Bloomingdale Big Box Development Gets Green Light As Mediation Reaches Agreement

By Tamas Mondovics

Bloomingdale Big Box Update


To give the community an opportunity to discuss the recent outcome involving
the Big Box development, Cando has planned to host a community meeting on
Wednesday, July 30 at the Bloomingdale Regional Library at 7 p.m. in Room 8.
Cando stated, “We would like an opportunity to clarify how we arrived at the
decision to pursue mediation as opposed to continuing the litigation. {We}
will answer questions which do not pertain directly to the mediation
settlement terms (by law, the mediation agreement and its terms must stay
confidential.” It is also requesting help in paying off the outstanding
legal fees.

 

Location

Bloomingdale Public Library
Start Time 7/30/2014 7:00 PM
End Time 7/30/2014 8:30 PM
Description CanDo Community Update Meeting – Settlement of Mediation and Ongoing Community Efforts
Category Meeting
All Day Event
Recurrence

 

The outcome of the much anticipated judge-ordered mediation process, following a law suit filed by the Bloomingdale community against Hillsborough County and developer Red Cast Bloomingdale LLC, turned out to be a bitter pill to swallow for residents this month.

Prompting more questions than answers, many residents are likely wondering if their fight on behalf of their community has reached its end, while leaving them feeling more betrayed than when the battle began more than a year ago.

The disappointment came in a statement to residents by Coordinated Active Neighborhoods for Development Organization (Can-Do), which has taken the role of representing the community.

Can-Do stated, “In joining Plaintiff Fred Brown, Bloomingdale Can-Do and its officers have resolved all claims against Hillsborough County and developer Red Cast Bloomingdale LLC.

After several rounds of meetings with representatives from Red Cast Bloomingdale LLC and Hillsborough County, Brown and the officers of Can-Do acknowledge that the project has the potential to enhance the neighborhood and surrounding community.

The developer has shown a willingness to cooperate and listen to the community’s concerns.

Due to restrictions under mediation, the board members of Can-Do who participated in the mediation are bound by the agreement and cannot discuss the details of the mediation.”

For the past 18 months, the community, led by Can-Do, has been involved in a fight to halt the development of a giant retail store and a residential complex project within their neighborhood encompassing a 158,800 sq. ft. big box store—most still believe to be a Walmart Supercenter or a similar retailer, five out-parcels as well as a residential complex with 261 apartments or condominiums. The plan calls for close to 1,000 proposed parking spaces.

The community has fought against the project and questioned the entire process, which they said was concocted behind their backs with no proper communication to the community and without consideration for the negative effect the project will have on the neighborhood.

Area residents did not hesitate to express their dismay over the recent court-ordered development including the much-anticipated outcome of the mediation process, which was authorized and backed by the residents themselves.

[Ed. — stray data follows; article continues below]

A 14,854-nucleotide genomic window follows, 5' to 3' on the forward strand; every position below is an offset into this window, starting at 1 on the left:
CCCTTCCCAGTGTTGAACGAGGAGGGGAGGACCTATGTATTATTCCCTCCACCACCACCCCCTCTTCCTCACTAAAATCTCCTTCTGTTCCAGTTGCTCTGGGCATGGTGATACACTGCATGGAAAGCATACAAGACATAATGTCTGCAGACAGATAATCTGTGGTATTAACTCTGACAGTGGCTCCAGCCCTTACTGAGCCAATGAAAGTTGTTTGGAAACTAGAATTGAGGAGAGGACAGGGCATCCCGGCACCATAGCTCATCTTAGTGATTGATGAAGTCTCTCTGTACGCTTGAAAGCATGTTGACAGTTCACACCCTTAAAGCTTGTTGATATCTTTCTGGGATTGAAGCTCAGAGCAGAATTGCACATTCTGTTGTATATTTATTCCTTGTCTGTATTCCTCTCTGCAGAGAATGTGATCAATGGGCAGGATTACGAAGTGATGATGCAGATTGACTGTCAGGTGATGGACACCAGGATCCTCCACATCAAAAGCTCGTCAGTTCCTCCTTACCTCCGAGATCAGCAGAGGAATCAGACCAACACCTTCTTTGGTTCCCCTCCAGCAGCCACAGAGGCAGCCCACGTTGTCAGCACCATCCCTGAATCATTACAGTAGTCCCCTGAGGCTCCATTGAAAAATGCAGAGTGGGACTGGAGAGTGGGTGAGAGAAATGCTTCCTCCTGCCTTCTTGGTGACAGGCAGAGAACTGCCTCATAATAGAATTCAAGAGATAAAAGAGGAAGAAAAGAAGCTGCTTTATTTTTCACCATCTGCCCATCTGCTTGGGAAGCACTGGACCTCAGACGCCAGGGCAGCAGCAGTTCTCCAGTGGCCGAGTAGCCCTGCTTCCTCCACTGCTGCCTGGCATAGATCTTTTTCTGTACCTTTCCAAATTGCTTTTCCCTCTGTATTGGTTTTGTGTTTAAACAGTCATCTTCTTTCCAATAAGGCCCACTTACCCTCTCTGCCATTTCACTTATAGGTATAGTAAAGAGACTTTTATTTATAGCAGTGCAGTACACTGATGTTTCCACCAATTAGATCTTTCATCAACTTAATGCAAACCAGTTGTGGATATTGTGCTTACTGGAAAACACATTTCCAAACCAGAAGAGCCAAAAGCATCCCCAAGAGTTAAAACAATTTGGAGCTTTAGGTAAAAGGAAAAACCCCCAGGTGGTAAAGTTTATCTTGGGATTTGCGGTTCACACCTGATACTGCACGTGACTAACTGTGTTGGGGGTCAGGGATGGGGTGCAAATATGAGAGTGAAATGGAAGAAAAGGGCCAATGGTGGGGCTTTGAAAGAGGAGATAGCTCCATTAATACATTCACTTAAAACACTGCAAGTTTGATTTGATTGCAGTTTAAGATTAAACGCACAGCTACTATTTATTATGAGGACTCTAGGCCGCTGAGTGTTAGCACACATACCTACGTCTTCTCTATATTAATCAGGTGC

“Folded like a bad lawn chair,” Scott Neidig wrote in the comment section on Can-Do’s Facebook page. “I am so disappointed.”

Another resident, Scott Cline, simply wrote, “Can-do can’t do……”

One of the most thought provoking comments that seem to be representing the majority came from Deletha Hardin, who wrote, “I am expecting there will be a meeting to explain what ‘willingness to cooperate’ and ‘potential to enhance’ mean, right?”

Unfortunately, according to Attorney Pamela Joe Hatley representing Brown and indirectly the community, Hardin will not be getting any explanation or clarification anytime soon.

“Anything that has been said during mediation is confidential by law and cannot be revealed, ever,” Hatley said. “The community got their answer and the answer is that there was an agreement and the case is settled, and all claims have been resolved.”

Hatley emphasized that the mediation is a give-and-take process, which means the parties involved have to come to an agreement that benefits both sides.

Local resident Mark Nash, who is currently running for District 7 (at large) County Commissioner seat, said, “The community should have known about this project from the very start. This outcome is clearly the result of the way the development was allowed to move forward, including the land development changes that were executed to keep the project on track.

This is an example of why residents need to be aware of what’s going on while government officials must be the advocates for the community.”

The problem most people have is not knowing what that “agreement” really is as it will not be revealed to the community—at least not by those involved in the current courtroom drama—until the start of the construction, which can now move forward without anyone knowing what will actually be built on the 42-acre parcel in the heart of the neighborhood.

“This makes no sense,” said one Bloomingdale area resident. “After all this effort, how can we be involved with our community if we aren’t allowed to know what is happening in our own neighborhood?”

A community once again in the dark, no funds, bills to be paid incurred during the court and mediation process and only questions that are not allowed to have answers, residents can now cross their fingers and hope for the best.

Can-Do currently has no meetings scheduled or planned to discuss the matter.

For more information, visit www.kwuick.com/BloomingdaleBigBox/SitePages/Position.aspx.